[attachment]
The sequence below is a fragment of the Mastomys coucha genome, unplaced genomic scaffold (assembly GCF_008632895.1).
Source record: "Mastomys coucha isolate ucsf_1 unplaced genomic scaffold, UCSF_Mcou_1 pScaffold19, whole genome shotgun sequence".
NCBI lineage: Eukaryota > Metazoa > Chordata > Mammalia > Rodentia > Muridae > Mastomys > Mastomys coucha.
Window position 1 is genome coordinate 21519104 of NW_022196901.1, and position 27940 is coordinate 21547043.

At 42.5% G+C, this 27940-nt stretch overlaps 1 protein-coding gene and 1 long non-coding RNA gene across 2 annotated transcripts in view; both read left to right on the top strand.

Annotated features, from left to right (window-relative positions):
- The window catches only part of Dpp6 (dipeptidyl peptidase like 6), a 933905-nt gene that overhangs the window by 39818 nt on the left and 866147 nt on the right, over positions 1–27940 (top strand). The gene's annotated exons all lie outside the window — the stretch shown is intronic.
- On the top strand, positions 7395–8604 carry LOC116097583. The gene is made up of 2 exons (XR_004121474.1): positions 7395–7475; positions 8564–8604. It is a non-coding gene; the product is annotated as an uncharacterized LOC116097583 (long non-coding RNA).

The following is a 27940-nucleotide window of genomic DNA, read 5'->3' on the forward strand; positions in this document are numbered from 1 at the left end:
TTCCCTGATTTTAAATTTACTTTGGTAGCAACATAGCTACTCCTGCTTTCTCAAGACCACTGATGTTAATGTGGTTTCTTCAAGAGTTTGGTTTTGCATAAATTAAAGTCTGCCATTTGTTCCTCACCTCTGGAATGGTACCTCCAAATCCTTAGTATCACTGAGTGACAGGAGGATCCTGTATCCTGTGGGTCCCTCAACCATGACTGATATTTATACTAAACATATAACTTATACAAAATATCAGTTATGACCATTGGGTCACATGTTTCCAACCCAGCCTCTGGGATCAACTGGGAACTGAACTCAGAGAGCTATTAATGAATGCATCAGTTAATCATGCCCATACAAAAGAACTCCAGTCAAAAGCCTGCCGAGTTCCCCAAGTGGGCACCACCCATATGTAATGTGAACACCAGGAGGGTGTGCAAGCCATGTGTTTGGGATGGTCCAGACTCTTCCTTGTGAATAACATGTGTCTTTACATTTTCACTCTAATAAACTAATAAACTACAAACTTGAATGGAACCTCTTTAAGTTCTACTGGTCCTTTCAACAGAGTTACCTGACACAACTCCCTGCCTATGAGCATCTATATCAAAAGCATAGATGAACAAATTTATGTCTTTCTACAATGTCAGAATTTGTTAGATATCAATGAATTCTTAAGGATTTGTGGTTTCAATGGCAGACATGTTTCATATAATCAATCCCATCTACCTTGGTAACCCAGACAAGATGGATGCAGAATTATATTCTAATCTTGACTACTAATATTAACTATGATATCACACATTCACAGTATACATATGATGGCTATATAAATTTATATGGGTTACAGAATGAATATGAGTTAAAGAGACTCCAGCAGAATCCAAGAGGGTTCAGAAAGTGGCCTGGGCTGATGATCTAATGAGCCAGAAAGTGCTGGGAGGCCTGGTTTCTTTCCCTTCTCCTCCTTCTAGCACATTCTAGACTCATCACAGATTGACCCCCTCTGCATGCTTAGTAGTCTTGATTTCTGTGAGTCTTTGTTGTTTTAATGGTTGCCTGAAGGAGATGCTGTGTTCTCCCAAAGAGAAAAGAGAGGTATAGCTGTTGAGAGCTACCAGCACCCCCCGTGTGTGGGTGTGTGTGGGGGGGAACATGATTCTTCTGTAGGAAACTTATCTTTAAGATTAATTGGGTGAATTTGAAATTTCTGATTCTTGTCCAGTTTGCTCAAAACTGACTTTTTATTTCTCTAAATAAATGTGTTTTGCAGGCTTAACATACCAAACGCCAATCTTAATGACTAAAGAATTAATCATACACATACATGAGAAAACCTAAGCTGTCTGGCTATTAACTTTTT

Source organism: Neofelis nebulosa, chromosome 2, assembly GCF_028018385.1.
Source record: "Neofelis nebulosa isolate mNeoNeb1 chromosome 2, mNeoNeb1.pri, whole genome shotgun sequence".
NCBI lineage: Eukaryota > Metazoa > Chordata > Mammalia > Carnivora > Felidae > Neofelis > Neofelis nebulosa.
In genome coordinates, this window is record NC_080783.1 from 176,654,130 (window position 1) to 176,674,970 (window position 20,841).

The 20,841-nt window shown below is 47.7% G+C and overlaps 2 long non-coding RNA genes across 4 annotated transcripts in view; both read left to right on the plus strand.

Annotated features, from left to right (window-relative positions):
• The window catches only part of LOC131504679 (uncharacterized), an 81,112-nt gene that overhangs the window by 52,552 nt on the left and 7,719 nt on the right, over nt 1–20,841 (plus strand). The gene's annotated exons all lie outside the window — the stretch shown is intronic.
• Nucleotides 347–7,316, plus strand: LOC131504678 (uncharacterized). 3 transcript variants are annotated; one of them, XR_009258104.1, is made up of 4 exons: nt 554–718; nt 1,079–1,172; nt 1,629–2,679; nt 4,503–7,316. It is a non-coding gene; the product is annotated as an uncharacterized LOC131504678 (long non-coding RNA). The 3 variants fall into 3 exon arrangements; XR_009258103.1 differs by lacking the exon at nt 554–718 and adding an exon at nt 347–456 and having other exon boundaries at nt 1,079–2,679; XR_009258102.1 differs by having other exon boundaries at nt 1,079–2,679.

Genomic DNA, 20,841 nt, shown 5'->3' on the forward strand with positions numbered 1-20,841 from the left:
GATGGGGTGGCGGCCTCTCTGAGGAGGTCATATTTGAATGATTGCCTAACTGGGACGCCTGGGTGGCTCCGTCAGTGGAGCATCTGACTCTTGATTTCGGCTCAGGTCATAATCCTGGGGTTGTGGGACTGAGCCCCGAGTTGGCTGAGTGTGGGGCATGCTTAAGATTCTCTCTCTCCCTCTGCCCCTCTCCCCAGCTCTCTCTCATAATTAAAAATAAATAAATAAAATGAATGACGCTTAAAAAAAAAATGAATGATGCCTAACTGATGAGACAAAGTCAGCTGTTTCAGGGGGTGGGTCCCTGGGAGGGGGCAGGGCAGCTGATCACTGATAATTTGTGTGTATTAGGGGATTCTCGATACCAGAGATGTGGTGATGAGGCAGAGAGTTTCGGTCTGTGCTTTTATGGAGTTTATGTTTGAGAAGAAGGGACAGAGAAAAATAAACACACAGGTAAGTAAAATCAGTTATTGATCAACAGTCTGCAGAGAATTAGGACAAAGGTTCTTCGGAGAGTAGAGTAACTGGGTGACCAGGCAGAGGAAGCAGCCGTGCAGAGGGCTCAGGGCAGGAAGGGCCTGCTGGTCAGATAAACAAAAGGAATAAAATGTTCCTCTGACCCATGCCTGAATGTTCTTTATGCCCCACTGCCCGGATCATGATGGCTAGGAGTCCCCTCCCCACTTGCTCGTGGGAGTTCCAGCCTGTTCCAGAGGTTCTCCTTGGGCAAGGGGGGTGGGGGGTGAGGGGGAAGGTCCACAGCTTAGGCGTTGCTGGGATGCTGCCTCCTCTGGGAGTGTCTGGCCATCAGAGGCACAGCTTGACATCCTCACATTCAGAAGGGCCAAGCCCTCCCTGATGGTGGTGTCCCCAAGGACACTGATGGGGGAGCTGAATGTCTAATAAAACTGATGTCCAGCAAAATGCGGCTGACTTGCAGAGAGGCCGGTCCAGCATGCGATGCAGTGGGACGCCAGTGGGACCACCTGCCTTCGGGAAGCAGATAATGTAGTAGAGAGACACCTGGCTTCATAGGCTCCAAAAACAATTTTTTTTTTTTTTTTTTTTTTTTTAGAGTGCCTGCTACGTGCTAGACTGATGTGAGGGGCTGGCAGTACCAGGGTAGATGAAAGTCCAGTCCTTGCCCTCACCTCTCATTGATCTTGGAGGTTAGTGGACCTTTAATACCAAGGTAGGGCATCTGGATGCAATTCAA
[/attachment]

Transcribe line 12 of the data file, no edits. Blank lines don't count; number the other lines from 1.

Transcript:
Source record: "Neofelis nebulosa isolate mNeoNeb1 chromosome 2, mNeoNeb1.pri, whole genome shotgun sequence".